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About bookbii

I'm an ordinary woman living an ordinary life in an ordinary place, and it is quietly wonderful
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11 Responses to The Art of Frugal Hedonism by Annie Raser-Rowland & Adam Grubb

  1. I read that post, too and loved the sound of this book. You’ve reminded me that I must get my hands on a copy, Belinda. I’m the child of parents who went through the war and feel I’ve benefitted tremendously from that. I’ve never had a great need for ‘stuff’ – I’m not even hugely atttached to many of my books – and I was taught well about debt. I also escped the subtle, all-pervasive marketing that children have been subjected to for quite some time. It’s pernicious. I count myself very lucky, but I still want to read the book!

    • bookbii says:

      It’s definitely worthwhile getting your hands on a copy if you can, though it sounds like you’re already frugal (if hedonistically profligate in your reading!). I grew up in a home where we didn’t have a great deal of money but one of the regular activities was shopping, even cheaply – visiting markets and stuff – and I think I’ve internalised some of that, though I’m not attached to a great deal of things. I made my own hair conditioner last week, which was super-cheap and marvellously easy. I think before I read the book I would just have bought a commercial conditioner, so it’s definitely had an effect on me!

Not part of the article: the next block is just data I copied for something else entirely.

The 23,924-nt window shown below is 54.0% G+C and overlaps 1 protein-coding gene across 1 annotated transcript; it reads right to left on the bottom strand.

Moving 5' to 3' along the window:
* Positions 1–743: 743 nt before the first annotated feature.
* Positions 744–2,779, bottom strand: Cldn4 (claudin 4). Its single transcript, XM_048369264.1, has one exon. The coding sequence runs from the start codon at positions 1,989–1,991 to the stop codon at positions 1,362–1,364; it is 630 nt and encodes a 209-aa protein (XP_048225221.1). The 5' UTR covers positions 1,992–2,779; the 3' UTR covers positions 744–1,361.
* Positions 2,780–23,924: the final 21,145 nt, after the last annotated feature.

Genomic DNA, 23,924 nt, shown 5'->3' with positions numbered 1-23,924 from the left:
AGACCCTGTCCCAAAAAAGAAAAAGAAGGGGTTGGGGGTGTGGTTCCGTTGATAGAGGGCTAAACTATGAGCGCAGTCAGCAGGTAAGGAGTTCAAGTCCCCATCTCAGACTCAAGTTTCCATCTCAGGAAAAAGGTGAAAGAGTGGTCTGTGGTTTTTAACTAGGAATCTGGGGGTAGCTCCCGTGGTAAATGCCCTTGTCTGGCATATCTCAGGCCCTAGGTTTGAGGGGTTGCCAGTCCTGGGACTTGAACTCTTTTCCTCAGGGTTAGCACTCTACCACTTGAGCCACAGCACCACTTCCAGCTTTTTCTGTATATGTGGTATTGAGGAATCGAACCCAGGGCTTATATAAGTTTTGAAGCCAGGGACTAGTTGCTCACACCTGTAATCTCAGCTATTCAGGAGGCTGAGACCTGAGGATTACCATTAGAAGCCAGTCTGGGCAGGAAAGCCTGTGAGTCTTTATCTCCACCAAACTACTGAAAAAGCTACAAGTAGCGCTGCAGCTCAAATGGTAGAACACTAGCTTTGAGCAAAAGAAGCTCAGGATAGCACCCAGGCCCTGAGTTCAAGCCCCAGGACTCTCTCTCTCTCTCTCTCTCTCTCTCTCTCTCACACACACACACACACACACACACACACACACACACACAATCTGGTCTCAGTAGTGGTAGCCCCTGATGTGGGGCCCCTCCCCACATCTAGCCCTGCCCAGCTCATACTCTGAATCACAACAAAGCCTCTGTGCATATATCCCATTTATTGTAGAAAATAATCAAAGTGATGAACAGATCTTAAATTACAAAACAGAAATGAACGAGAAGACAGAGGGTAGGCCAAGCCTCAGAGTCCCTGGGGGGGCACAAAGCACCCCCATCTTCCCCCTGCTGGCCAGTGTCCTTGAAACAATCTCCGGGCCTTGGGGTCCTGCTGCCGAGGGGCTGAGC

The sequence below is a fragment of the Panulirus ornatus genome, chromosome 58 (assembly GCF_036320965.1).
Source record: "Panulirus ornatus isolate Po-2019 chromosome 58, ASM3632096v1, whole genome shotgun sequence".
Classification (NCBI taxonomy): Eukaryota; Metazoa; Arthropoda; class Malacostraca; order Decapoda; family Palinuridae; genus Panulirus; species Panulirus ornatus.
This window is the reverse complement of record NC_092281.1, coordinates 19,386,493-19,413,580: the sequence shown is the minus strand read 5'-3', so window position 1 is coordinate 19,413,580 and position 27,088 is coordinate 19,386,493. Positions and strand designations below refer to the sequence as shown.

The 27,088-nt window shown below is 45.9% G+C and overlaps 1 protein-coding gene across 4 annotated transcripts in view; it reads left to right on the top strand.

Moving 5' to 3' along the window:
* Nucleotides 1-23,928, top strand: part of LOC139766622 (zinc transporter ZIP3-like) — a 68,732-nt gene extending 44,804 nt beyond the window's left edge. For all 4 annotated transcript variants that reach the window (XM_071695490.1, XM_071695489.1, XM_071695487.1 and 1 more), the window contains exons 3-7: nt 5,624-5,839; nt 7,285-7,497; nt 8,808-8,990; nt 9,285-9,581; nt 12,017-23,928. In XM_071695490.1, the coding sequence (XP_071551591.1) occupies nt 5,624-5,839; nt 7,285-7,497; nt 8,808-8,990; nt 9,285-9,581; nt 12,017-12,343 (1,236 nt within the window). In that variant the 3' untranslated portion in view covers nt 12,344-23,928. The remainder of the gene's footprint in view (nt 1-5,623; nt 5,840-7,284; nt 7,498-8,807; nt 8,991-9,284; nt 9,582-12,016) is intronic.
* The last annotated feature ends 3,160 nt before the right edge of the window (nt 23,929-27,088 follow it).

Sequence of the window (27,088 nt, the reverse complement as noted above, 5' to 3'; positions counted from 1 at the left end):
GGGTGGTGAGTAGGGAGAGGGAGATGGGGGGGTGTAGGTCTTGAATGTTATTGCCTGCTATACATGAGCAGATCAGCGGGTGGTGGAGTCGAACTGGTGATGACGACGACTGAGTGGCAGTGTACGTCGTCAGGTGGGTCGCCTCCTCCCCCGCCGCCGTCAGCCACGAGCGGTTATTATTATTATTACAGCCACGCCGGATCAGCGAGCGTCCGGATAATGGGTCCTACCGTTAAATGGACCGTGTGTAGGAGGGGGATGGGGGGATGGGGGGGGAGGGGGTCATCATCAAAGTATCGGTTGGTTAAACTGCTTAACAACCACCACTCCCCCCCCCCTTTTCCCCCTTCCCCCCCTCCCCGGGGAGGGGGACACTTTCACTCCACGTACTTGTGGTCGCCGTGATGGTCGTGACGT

• Books and travelling! Good to hear the book is so effective. We were brought up to think that people who bought things on credit were mugs which has served me very well. Also not to waste things. I loved shopping when I was in my 20s but working as a bookseller killed that for me.

  2. Lisa Hill says:

    Hello, I am so pleased that my review has reached a like-minded soul (and what a nice way to receive the book too!)
    I have been gradually applying some of the ideas in the book. Just today I sorted out some more clothes for recycling. I still like them but they’re part of my old ‘work wardrobe’ and I don’t need them any more now that I’m retired. But I think the main thing to achieve is a sense of contentment with what you have and also the confidence to reject the consumer pressure that comes at us all the time. It just feels better!

    • bookbii says:

      Thank you for introducing me to the book, it made for an excellent first read of the year. I’m trying to reinvigorate my senses and hate waste, as well as being more creative with the ingredients I have in the house when cooking. It’s definitely inspired me to be more creative generally. And I agree, it just feels better 🙂

      • Lisa Hill says:

        I think that being skilled in the kitchen is one of the most important weapons in the armoury. Not in a Masterchef way though I love the program and have learned a lot from it but in being able to plan, shop, and cook with what we have in a systematic and delicious way. If you ever come across the 2-volume American Encyclopaedia of Cooking in an OpShop, grab it, because it was written in the days when good housewifery was a virtue, and it has lots of brilliant adaptable recipes that are inexpensive and use what’s in the pantry, fruit bowl and crisper.